Sir Henry Morgan (c. 1635-1688) was a Welsh privateer who operated in the Caribbean against the Spanish Empire and then became Lieutenant Governor of Jamaica. Morgan was a charismatic and able military leader who masterminded devastating buccaneer attacks on settlements like Portobelo, Maracaibo, and Panama on the Spanish Main.
Morgan was a thorn in the side of the Spanish Empire across two decades, and he was utterly ruthless against the armies and civilians of Spain alike. As the deputy governor of Jamaica, he improved the island's fortifications and helped make Port Royal one of the busiest and richest ports in the New World. He ended his career as a respectable plantation owner but died from ill health, his constitution in no way helped by his bon vivant lifestyle.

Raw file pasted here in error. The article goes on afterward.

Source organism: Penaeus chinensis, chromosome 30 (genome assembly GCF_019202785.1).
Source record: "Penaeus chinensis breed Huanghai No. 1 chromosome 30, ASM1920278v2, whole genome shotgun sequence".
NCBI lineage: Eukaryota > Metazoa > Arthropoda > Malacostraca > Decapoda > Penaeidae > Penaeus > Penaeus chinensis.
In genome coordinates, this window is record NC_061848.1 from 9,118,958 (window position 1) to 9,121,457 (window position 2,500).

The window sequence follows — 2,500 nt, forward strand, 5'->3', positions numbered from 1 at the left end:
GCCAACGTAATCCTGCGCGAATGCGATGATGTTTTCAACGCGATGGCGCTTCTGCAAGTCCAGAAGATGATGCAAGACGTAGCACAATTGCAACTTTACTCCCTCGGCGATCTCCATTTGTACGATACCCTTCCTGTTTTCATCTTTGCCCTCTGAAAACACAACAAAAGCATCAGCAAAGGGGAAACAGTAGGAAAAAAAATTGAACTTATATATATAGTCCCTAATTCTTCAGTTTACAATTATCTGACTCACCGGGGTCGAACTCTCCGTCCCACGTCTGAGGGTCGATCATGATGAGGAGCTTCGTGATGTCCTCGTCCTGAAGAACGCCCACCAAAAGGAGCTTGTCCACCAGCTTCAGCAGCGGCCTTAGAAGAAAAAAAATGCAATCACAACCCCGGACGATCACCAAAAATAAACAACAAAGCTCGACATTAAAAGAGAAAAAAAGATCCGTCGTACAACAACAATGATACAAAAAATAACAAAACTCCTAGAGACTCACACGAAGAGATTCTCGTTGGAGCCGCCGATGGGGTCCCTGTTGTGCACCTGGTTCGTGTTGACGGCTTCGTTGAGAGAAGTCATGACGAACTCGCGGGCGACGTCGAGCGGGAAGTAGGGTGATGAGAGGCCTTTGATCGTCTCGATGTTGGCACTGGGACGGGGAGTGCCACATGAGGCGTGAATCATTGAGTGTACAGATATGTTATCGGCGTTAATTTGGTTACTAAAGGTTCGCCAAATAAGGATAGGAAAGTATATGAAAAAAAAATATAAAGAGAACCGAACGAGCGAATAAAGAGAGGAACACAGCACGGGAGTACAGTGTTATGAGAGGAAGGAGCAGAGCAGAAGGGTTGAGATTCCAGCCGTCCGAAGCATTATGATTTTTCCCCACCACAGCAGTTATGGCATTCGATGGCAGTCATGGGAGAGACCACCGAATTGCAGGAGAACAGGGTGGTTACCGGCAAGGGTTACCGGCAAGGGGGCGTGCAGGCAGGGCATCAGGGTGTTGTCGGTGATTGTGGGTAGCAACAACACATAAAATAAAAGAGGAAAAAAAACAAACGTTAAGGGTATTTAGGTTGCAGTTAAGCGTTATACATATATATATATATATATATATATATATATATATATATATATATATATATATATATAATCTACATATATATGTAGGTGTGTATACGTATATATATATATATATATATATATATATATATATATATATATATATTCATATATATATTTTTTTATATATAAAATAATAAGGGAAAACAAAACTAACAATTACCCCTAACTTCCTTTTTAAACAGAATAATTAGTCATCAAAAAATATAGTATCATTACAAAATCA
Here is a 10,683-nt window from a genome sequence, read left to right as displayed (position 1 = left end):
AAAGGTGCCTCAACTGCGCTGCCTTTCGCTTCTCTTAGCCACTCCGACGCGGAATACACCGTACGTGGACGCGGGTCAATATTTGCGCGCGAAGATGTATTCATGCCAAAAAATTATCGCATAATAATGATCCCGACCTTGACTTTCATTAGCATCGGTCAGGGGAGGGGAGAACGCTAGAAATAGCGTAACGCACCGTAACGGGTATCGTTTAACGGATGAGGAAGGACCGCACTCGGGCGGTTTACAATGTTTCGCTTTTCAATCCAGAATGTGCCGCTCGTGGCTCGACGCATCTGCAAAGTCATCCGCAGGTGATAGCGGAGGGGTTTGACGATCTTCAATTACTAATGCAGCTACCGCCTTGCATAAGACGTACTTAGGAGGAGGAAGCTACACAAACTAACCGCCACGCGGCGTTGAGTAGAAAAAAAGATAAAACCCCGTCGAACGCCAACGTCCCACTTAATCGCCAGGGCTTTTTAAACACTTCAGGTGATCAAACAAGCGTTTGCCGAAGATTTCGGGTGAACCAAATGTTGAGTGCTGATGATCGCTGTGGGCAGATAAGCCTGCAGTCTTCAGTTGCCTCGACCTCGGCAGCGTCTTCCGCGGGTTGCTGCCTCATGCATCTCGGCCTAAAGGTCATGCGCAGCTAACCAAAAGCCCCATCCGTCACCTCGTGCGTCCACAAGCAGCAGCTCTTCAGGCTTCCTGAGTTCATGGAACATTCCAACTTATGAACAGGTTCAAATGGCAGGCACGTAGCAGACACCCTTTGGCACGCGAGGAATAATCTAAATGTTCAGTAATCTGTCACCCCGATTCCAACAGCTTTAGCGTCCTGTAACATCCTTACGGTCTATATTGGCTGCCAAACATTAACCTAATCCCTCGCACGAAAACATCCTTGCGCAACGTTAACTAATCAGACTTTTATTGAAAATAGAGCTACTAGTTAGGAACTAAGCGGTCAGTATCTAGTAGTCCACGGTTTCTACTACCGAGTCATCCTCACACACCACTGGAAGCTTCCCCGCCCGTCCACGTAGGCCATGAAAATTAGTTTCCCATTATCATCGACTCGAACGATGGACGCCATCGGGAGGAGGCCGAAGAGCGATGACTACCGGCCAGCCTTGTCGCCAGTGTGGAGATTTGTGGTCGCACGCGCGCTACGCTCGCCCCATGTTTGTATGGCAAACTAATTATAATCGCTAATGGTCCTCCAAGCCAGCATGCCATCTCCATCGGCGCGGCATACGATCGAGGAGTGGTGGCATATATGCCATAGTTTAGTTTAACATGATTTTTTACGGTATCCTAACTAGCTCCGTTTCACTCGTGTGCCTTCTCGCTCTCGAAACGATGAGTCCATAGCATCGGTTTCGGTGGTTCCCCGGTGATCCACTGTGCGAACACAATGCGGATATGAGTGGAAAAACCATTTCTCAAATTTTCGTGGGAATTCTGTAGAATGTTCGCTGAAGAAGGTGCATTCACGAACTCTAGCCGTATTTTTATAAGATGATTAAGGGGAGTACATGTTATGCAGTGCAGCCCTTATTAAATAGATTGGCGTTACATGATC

Buccaneers & the Spanish Main
The buccaneers of the Caribbean were originally hunters, but by the 1660s, they had swelled in numbers to become a motley bunch of ex-soldiers, mariners, and escaped slaves. British, Dutch, and French colonial authorities were keen to use the buccaneers as an extra defence against the Spanish who dominated the region thanks to their control of the mainland – the Spanish Main – and their far greater number of warships. Not exactly a professional fighting force, the buccaneers were, nevertheless, skilled with their muskets and capable of both capturing Spanish ships at sea and launching amphibious assaults on Spanish fortifications and ports.
What the buccaneers and the colonial authorities needed most in their on-off war with Spain was men of talent and charisma to lead large assaults on Spanish treasure ships and settlements in the Americas. As the Spanish Crown still insisted that no other European traders were welcome in their empire, their colonial rivals – whatever their public stance – were highly supportive of anyone who attacked and weakened the Spanish by whatever means possible. One of the great buccaneer leaders, perhaps the greatest, was Captain Henry Morgan.